Electrophoretic mobility shift assays.

Promoter regions upstream of putative HilA targets were obtained by PCR, according to manufacturer's instructions (Pfx), on SL1344 genomic DNA. The primers listed in Table Table22 were designed to amplify the intergenic region between annotated open reading frames (58), including an average overlap of 50 bp with the coding sequences up- and downstream of the intergenic region: PRO287 and PRO288 for the sopB promoter (412 bp); PRO0111 and PRO0112 for the sopE promoter (322 bp); PRO0055 and PRO0056 for the sopA promoter (682 bp); PRO321 and PRO322 for the siiA promoter (1,121 bp); PRO0283 and PRO0285 for the ssaH promoter (287 bp); and PRO562 and PRO563 for the flhD promoter (889 bp). DNA labeling and electrophoretic mobility shift assays (EMSAs) were performed as previously described (23), with the following modifications. HilA+ and HilA extracts were prepared by ultracentrifugation of sonicated arabinose-treated (0.02%) TOP10F′ cells carrying pCMPG5338 and pBAD/Myc-His B (Invitrogen), respectively, as previously described (51). DNA binding reactions were carried out in a total volume of 20 μl containing 4 μl of 5× DNA binding buffer [100 mM HEPES (pH 7.6); 5 mM EDTA; 50 mM (NH4)2SO4; 5 mM dithiothreitol; 1% (wt/vol) Tween 20; 150 mM KCl], 2 μl of labeled DNA fragment (~0.4 ng/μl), and different concentrations of the HilA+ extract (5 ng/μl to 1.5 μg/μl). HilA extract was used at a concentration of 5 ng/μl to 500 ng/μl. Competitor DNA (unlabeled DNA fragment) was added in a 100-fold excess. DNA binding reactions were carried out on ice for 25 min. Reaction mixtures were separated on a 6% DNA retardation gel (Invitrogen) at 4°C.

Primer sequences used for PCR

Motif detection.

MDscan (50), a motif-discovery algorithm that combines word enumeration with position-specific weight matrix updating, was used for the detection of novel motifs. The intergenic regions upstream of sopB, sopE, sopA, siiA, prgH, invF, ssaH, flhD, sicA, and hilA were used as seeds for the algorithm, with motif widths ranging between 6 and 16 bp. Both the forward and the reverse strands were sampled, since it has been shown that functional motifs can occur in the gene in both directions (94). The position-specific weight matrix of the motif retrieved by MDscan was used to screen the intergenic regions with MotifLocator (82). The motif is represented as a consensus sequence; for each position, capitals correspond to nucleotides conserved in more than two-thirds of the motif instances.


Genome-wide location analysis to map HilA target genes in vivo.

Chromatin immunoprecipitation combined with microarrays was applied to identify transcriptional targets of the S. enterica serovar Typhimurium HilA regulator. To isolate HilA-DNA complexes, a S. enterica serovar Typhimurium strain expressing a 9×Myc-tagged version of HilA from the hilA chromosomal locus was used. Cells were cultured under hilA-inducing conditions, i.e., high osmolarity and low oxygen at the transition from exponential to stationary phase (6, 48, 54, 71). Mock experiments, using a wild-type strain lacking the Myc epitope, were performed to control for some kinds of false positives, including nonspecific antibody interactions (12). Theoretically, these mock experiments should be devoid of enriched DNA (12), but this is never the case in practice. Enriched DNA fragments were hybridized along with a reference sample on Salmonella cDNA microarrays (67). Although these microarrays contain only coding sequences and not intergenic regions, an adequate result was expected due to the overlap of the binding site-containing DNA fragments with the coding sequences present on the array. Moreover, cDNA arrays have been successfully applied in GWLA studies before (60). To identify in vivo bound DNA fragments, the log ratios of the enriched over the genomic DNA signal for each array element were compared for the actual and the mock experiments by t test. This yielded 209 array elements (P < 0.05) representing preferential sites of binding by HilA in vivo, including the already-known target genes prgH (52) and invF (51).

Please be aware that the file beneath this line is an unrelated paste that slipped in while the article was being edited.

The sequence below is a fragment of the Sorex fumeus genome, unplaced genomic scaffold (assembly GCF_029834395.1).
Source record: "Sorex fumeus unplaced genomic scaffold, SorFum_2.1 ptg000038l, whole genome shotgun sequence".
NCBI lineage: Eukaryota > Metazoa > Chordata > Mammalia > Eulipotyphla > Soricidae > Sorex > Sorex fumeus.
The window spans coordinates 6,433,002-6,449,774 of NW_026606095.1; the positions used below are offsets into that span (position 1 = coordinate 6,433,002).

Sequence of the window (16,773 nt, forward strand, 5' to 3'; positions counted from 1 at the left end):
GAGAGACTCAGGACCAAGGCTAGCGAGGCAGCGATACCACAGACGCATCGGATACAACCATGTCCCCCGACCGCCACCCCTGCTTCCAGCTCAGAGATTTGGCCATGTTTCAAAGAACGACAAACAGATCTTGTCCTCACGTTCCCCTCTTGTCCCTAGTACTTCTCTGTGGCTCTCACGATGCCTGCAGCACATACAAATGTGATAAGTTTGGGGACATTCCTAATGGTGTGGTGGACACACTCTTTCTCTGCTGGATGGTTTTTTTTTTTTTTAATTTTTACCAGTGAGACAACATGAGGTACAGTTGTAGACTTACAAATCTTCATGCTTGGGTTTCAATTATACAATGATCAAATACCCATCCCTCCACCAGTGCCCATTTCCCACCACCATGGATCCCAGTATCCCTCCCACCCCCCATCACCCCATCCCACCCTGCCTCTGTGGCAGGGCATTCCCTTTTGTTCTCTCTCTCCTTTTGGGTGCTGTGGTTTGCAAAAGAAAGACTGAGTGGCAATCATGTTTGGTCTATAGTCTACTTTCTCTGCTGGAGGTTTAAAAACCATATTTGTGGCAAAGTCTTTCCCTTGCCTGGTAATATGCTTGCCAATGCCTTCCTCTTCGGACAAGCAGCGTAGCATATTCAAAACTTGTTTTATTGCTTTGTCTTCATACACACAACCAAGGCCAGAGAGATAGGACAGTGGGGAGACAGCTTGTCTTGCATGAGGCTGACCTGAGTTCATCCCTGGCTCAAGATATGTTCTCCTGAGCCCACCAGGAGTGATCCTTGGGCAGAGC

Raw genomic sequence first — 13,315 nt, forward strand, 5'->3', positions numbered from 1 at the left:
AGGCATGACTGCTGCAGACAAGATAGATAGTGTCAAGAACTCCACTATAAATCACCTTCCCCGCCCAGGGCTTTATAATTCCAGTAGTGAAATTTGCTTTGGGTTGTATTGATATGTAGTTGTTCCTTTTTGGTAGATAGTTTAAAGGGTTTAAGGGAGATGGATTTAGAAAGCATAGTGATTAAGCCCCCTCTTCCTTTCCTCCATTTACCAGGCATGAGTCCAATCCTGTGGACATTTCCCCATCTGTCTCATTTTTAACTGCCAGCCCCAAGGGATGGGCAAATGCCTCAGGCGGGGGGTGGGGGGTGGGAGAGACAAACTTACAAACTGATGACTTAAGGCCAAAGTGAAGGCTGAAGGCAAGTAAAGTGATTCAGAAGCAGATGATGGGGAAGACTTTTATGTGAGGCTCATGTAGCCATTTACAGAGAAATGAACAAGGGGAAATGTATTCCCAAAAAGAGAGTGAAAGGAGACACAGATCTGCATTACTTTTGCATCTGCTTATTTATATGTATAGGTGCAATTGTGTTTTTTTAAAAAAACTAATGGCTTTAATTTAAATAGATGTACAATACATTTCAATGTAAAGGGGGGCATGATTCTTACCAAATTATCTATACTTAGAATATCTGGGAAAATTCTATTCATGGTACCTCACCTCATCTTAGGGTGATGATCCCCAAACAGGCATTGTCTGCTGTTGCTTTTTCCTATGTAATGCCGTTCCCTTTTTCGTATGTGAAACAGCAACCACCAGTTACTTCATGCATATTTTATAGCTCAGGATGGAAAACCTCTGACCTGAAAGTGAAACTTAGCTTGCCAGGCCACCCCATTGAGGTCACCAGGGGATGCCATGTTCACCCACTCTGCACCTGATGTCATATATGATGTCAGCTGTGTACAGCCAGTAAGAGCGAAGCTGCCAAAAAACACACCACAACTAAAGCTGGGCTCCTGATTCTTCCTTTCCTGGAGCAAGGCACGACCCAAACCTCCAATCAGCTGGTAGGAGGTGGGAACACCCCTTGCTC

A list of known and putative HilA target genes obtained by combining both genome-wide location and transcriptome analyses.

GWLA yielded 209 potential binding sites for the HilA transcriptional regulator, but the HilA regulon is not expected to contain such a large number of direct target genes. For E. coli, it has been proposed that the majority of transcription factors are “fine tuners” that control a limited, specific set of genes as opposed to global transcription factors controlling tens or hundreds of genes directly or indirectly (56, 57). The involvement of HilA in virulence probably classifies this transcription factor as a “fine tuner,” suggesting that some of the GWLA results are false positives. Moreover, some of the enriched array elements correspond to binding sites between divergently transcribed genes that are not necessarily both HilA target genes.